Yesterday I examined Nicaragua’s approval of a massive concession to build an interoceanic canal through the lens of its viability and the government’s motivation for rushing the project through. Equally interesting though, is the fact that the concession has been granted to a Chinese company and what that says about Latin America’s perceptions of China and the limits of the left’s anti-imperialism and self-professed socialism.
While many in Latin America, including even some on the right, view significant involvement of US and European companies in “critical” industries with suspicion, few seem to have developed the same attitude toward Chinese companies. To a large degree this is due to China being the new alternative; there hasn’t yet been a Chinese United Fruit Company in Latin America. Moreover, particularly on the Latin American left, there is a strong sense of solidarity with China. Some of this is admiration for Chinese resistance to the US during the Maoist era, and in less radical circles, it is a form of South-South solidarity—China is considered more in tune with Latin America’s development needs because it is also part of the Global South.
While understandable, this perception of China is exceptionally naïve. China, at least as of now, is not a rapacious, burgeoning imperial power in Latin America, but it is a giant country with a fragile (if deeply rooted) political system that must put domestic considerations at the forefront. This typically manifests itself in a sort of neo-mercantilist strategy in Latin America. The Chinese government and Chinese firms are happy to build infrastructure for, provide loans to and pursue joint resource extraction projects with Latin American governments, but these are projects that ensure a stable supply of resources keep the Chinese economy growing, not ones that necessarily add any productive capacity in Latin America. Beyond that, Chinese firms have been known to bring Chinese workers with them for the most lucrative jobs, blunting the job-creating effect of Chinese investment.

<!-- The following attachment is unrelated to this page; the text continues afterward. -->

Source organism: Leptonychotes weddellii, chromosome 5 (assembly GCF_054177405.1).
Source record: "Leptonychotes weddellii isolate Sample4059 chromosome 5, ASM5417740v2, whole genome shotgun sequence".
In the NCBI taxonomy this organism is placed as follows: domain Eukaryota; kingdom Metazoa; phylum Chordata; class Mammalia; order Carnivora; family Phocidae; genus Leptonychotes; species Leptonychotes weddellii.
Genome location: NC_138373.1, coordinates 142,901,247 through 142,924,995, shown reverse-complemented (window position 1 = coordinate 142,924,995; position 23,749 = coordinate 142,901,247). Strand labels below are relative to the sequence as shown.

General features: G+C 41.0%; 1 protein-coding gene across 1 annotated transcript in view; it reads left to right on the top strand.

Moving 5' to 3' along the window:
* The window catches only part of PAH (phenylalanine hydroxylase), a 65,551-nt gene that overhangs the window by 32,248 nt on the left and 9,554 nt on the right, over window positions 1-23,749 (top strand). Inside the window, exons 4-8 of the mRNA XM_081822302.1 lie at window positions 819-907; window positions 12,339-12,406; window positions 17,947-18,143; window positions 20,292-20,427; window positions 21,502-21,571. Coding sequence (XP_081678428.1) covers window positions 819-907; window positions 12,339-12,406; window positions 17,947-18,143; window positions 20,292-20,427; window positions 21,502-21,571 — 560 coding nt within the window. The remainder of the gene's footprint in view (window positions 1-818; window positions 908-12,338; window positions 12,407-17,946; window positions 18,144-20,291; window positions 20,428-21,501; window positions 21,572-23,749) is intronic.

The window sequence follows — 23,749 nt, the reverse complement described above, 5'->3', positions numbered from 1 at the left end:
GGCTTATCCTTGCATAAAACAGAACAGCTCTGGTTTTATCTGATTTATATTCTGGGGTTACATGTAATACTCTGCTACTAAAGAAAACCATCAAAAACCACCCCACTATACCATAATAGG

Why, then, would an anti-imperialist and socialist government in Nicaragua give a fifty year concession to build the most important piece of infrastructure in the country’s history to a private firm from a foreign country? Most importantly, for the Latin American left, being anti-imperialist means being anti-American and occasionally anti-European. This is how Fidel Castro can be described as an anti-imperialist despite the decades-long presence of Soviet troops in Cuba and his government’s marching lock-step with the Soviet Union while it invaded Czechoslovakia and Afghanistan. So while no politician would ever dare giving a fifty year concession to an American company, one can with a Chinese company. Moreover, since there are geopolitical implications to a second interoceanic canal, having the Chinese build it is a way to agitate the United States and challenge the Monroe Doctrine.
Similarly, socialist in the context of the new left in Latin America is better understood as referring to a highly statist political economy, but not one where there is a significant attempt to have the state own even a majority of the means of production. In the case of Nicaragua, it is even more simply crony capitalism. Daniel Ortega is pro-business when it benefits him either personally or politically. In this instance, it allows him to wrap himself in the glory that comes from finally fulfilling Nicaragua’s 200 year national dream, with, as I wrote yesterday, limited immediate downside risk on his part.